I served in the British Army and generally wear a poppy in the week before Remembrance Sunday, to remember the dead of past conflicts and their grieving families.
To me, this remembrance is not about militarism, but rather about the human suffering caused by war, as reflected by the nature of Remembrance monuments and ceremonies -
The Cenotaph - literally an "empty tomb" - is a funereal, not triumphant monument.
The Tomb of the Unknown Soldier - an ordinary man, but the only grave in Westminster Abbey that is never walked over. During the burial in 1920, the front rows in the Abbey were allocated to women who had lost their husbands and all their sons. The thoughts of these women would have been of loss and grief, not militarism.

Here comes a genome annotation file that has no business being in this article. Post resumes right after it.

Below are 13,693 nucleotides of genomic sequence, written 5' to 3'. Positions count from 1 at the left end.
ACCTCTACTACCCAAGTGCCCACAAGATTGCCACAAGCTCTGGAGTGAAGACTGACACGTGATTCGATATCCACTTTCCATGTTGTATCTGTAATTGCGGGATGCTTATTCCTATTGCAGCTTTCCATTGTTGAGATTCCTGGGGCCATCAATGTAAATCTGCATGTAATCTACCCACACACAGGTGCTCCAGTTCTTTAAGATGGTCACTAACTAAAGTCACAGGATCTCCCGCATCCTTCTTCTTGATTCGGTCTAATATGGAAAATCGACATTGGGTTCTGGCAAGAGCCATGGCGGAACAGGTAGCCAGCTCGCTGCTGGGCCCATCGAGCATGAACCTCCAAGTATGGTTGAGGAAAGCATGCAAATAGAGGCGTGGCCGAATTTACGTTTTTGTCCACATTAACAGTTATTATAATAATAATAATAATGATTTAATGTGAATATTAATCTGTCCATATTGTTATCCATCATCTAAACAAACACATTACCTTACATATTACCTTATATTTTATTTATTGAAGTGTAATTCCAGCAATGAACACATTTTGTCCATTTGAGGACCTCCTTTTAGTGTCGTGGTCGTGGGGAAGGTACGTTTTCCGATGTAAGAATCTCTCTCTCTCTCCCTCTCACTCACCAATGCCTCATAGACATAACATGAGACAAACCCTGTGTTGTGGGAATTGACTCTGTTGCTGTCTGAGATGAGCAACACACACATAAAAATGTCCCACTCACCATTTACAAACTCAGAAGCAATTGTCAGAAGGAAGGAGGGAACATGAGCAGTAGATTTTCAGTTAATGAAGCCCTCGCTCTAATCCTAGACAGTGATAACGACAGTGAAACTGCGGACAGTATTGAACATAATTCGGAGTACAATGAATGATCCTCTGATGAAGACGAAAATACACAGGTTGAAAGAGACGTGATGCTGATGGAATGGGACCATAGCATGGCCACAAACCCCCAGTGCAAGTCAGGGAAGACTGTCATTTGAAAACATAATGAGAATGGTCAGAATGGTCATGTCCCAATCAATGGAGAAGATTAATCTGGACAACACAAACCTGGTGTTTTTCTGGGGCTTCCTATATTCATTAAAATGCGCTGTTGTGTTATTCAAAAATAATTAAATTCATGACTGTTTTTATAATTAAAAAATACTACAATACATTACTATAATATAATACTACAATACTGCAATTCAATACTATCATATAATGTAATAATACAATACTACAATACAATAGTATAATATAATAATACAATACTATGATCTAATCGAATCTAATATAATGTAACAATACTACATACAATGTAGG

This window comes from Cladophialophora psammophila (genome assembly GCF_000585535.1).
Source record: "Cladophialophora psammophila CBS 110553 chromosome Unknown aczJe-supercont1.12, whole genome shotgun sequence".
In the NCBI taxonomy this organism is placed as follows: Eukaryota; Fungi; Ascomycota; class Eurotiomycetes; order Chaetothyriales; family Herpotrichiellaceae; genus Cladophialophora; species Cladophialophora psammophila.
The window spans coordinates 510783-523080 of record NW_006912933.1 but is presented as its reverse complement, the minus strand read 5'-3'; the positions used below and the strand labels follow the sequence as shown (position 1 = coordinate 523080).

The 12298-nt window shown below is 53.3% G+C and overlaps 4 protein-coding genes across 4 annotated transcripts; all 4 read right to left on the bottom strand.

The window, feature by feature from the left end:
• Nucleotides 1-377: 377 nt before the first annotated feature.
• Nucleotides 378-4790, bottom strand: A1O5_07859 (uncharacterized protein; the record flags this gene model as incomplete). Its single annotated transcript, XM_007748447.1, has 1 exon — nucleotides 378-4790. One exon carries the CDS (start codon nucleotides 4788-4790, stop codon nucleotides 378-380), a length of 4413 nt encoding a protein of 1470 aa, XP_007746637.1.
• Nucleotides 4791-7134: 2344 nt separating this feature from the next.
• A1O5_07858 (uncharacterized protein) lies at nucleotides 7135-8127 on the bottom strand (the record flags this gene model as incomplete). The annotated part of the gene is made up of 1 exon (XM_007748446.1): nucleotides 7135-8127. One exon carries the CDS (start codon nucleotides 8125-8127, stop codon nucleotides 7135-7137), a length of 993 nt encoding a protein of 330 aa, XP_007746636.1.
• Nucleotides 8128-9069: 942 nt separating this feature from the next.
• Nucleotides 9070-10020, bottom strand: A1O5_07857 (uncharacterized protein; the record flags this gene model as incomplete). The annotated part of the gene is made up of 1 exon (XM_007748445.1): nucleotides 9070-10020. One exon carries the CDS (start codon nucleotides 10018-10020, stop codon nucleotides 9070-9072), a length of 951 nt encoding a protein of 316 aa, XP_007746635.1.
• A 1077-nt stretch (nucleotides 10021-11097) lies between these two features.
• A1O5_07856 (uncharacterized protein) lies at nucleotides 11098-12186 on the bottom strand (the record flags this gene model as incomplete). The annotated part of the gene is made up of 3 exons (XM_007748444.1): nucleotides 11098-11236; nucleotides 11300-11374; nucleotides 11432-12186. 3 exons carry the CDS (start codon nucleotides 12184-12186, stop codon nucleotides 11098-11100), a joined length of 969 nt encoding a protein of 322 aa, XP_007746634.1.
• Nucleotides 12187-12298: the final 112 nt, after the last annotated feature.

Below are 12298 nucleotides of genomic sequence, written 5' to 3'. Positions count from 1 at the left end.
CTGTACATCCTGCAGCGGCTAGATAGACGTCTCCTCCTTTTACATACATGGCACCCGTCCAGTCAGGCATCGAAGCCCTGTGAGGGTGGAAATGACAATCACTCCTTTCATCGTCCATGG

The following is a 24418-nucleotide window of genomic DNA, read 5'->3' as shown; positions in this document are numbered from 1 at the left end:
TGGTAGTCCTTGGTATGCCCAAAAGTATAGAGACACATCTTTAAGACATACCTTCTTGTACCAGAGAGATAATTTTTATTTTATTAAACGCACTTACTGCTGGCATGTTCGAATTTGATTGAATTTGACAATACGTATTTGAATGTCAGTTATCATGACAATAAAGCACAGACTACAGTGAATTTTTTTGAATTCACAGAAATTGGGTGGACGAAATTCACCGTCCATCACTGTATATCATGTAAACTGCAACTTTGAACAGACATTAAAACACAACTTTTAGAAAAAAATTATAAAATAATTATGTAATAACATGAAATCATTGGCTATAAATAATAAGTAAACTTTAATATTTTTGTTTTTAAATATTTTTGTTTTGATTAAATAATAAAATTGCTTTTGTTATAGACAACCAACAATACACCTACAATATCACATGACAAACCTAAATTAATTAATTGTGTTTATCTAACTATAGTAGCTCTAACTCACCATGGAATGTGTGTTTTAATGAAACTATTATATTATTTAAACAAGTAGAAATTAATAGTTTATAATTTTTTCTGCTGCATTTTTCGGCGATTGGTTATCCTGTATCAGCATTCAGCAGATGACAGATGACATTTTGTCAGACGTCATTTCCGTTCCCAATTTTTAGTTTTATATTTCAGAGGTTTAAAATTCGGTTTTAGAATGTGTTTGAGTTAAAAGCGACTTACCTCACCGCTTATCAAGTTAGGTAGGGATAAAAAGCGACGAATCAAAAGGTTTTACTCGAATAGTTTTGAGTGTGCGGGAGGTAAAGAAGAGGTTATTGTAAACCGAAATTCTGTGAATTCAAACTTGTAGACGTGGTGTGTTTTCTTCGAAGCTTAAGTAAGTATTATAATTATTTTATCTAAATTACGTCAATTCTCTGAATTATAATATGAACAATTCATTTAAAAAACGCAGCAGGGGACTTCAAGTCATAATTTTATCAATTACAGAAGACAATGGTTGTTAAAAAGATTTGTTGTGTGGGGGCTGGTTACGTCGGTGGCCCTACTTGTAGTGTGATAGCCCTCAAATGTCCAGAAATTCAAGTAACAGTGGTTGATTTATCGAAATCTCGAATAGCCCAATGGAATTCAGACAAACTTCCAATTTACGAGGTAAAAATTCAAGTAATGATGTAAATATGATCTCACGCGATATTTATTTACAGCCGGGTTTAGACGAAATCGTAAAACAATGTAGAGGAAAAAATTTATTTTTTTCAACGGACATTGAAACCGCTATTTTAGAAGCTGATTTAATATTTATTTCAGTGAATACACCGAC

To my mind, it is very unfortunate that, for some people in Ireland, the poppy has aquired connotations of triumphant militarism. To me, it remains a symbol of the loss and grief of conflict - including those of all sides whose lives were lost in our conflict here. But in order to honour the original meaning of the poppy, I have decided to wear it in Northern Ireland only if doing so is acceptable to all significant strands of opinion.
So please have your say. If you ask me to do so, I will not wear a poppy in Northern Ireland (other than during the Church service on Remembrance Day itself).